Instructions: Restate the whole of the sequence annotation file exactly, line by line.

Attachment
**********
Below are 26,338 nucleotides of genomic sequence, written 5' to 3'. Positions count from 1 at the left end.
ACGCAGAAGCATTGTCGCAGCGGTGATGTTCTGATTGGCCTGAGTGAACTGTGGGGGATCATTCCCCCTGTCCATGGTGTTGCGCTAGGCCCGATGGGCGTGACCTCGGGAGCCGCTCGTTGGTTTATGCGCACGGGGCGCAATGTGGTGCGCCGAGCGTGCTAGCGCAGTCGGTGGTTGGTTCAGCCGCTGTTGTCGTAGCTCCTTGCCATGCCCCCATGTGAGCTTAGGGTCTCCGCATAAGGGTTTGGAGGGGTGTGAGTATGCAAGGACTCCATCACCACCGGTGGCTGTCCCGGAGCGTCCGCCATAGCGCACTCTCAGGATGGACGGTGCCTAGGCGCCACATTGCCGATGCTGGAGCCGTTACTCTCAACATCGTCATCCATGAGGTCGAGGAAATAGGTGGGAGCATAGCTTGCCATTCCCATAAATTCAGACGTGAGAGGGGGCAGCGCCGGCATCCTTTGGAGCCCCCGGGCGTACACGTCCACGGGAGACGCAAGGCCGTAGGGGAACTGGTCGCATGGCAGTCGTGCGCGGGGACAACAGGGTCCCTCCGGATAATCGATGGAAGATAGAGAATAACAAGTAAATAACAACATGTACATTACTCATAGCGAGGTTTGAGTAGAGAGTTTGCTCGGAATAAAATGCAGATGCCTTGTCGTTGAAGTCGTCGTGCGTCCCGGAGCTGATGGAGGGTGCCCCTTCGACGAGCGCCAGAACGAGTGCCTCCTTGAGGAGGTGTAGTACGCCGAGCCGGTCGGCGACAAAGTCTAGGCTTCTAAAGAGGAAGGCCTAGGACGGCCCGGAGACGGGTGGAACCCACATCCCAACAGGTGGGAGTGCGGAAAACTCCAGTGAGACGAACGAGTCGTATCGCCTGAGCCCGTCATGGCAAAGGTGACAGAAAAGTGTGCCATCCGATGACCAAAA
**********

Below are 26,338 nucleotides of genomic sequence, written 5' to 3'. Positions count from 1 at the left end.
ACGCAGAAGCATTGTCGCAGCGGTGATGTTCTGATTGGCCTGAGTGAACTGTGGGGGATCATTCCCCCTGTCCATGGTGTTGCGCTAGGCCCGATGGGCGTGACCTCGGGAGCCGCTCGTTGGTTTATGCGCACGGGGCGCAATGTGGTGCGCCGAGCGTGCTAGCGCAGTCGGTGGTTGGTTCAGCCGCTGTTGTCGTAGCTCCTTGCCATGCCCCCATGTGAGCTTAGGGTCTCCGCATAAGGGTTTGGAGGGGTGTGAGTATGCAAGGACTCCATCACCACCGGTGGCTGTCCCGGAGCGTCCGCCATAGCGCACTCTCAGGATGGACGGTGCCTAGGCGCCACATTGCCGATGCTGGAGCCGTTACTCTCAACATCGTCATCCATGAGGTCGAGGAAATAGGTGGGAGCATAGCTTGCCATTCCCATAAATTCAGACGTGAGAGGGGGCAGCGCCGGCATCCTTTGGAGCCCCCGGGCGTACACGTCCACGGGAGACGCAAGGCCGTAGGGGAACTGGTCGCATGGCAGTCGTGCGCGGGGACAACAGGGTCCCTCCGGATAATCGATGGAAGATAGAGAATAACAAGTAAATAACAACATGTACATTACTCATAGCGAGGTTTGAGTAGAGAGTTTGCTCGGAATAAAATGCAGATGCCTTGTCGTTGAAGTCGTCGTGCGTCCCGGAGCTGATGGAGGGTGCCCCTTCGACGAGCGCCAGAACGAGTGCCTCCTTGAGGAGGTGTAGTACGCCGAGCCGGTCGGCGACAAAGTCTAGGCTTCTAAAGAGGAAGGCCTAGGACGGCCCGGAGACGGGTGGAACCCACATCCCAACAGGTGGGAGTGCGGAAAACTCCAGTGAGACGAACGAGTCGTATCGCCTGAGCCCGTCATGGCAAAGGTGACAGAAAAGTGTGCCATCCGATGACCAAAA